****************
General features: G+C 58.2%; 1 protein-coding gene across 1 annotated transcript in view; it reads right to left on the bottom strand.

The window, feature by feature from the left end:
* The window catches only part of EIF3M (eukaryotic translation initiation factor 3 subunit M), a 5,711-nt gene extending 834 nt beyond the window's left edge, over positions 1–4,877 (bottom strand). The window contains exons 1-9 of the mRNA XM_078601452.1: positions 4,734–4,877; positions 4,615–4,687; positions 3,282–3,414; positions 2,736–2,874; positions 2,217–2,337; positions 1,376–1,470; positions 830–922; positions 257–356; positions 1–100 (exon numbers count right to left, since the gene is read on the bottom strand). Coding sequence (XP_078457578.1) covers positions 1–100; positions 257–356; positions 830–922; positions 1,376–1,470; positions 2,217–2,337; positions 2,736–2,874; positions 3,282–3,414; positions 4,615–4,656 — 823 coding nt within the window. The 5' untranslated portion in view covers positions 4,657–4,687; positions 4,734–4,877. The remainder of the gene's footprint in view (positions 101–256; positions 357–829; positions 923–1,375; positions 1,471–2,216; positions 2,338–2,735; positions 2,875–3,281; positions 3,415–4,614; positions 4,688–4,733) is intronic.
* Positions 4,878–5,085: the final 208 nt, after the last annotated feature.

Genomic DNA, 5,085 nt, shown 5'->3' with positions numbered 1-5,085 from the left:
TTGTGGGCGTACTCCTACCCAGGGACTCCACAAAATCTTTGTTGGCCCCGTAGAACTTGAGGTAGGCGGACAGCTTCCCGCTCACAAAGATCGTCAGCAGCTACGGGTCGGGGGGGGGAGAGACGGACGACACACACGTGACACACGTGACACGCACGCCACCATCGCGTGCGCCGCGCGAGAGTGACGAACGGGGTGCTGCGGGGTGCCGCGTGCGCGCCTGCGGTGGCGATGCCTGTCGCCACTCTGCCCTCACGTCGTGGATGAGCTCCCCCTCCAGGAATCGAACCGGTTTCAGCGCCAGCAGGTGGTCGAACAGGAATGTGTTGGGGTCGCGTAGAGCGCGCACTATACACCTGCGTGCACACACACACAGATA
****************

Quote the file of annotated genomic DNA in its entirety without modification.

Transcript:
General features: G+C 58.2%; 1 protein-coding gene across 1 annotated transcript in view; it reads right to left on the bottom strand.

The window, feature by feature from the left end:
* The window catches only part of EIF3M (eukaryotic translation initiation factor 3 subunit M), a 5,711-nt gene extending 834 nt beyond the window's left edge, over positions 1–4,877 (bottom strand). The window contains exons 1-9 of the mRNA XM_078601452.1: positions 4,734–4,877; positions 4,615–4,687; positions 3,282–3,414; positions 2,736–2,874; positions 2,217–2,337; positions 1,376–1,470; positions 830–922; positions 257–356; positions 1–100 (exon numbers count right to left, since the gene is read on the bottom strand). Coding sequence (XP_078457578.1) covers positions 1–100; positions 257–356; positions 830–922; positions 1,376–1,470; positions 2,217–2,337; positions 2,736–2,874; positions 3,282–3,414; positions 4,615–4,656 — 823 coding nt within the window. The 5' untranslated portion in view covers positions 4,657–4,687; positions 4,734–4,877. The remainder of the gene's footprint in view (positions 101–256; positions 357–829; positions 923–1,375; positions 1,471–2,216; positions 2,338–2,735; positions 2,875–3,281; positions 3,415–4,614; positions 4,688–4,733) is intronic.
* Positions 4,878–5,085: the final 208 nt, after the last annotated feature.

Genomic DNA, 5,085 nt, shown 5'->3' with positions numbered 1-5,085 from the left:
TTGTGGGCGTACTCCTACCCAGGGACTCCACAAAATCTTTGTTGGCCCCGTAGAACTTGAGGTAGGCGGACAGCTTCCCGCTCACAAAGATCGTCAGCAGCTACGGGTCGGGGGGGGGAGAGACGGACGACACACACGTGACACACGTGACACGCACGCCACCATCGCGTGCGCCGCGCGAGAGTGACGAACGGGGTGCTGCGGGGTGCCGCGTGCGCGCCTGCGGTGGCGATGCCTGTCGCCACTCTGCCCTCACGTCGTGGATGAGCTCCCCCTCCAGGAATCGAACCGGTTTCAGCGCCAGCAGGTGGTCGAACAGGAATGTGTTGGGGTCGCGTAGAGCGCGCACTATACACCTGCGTGCACACACACACAGATA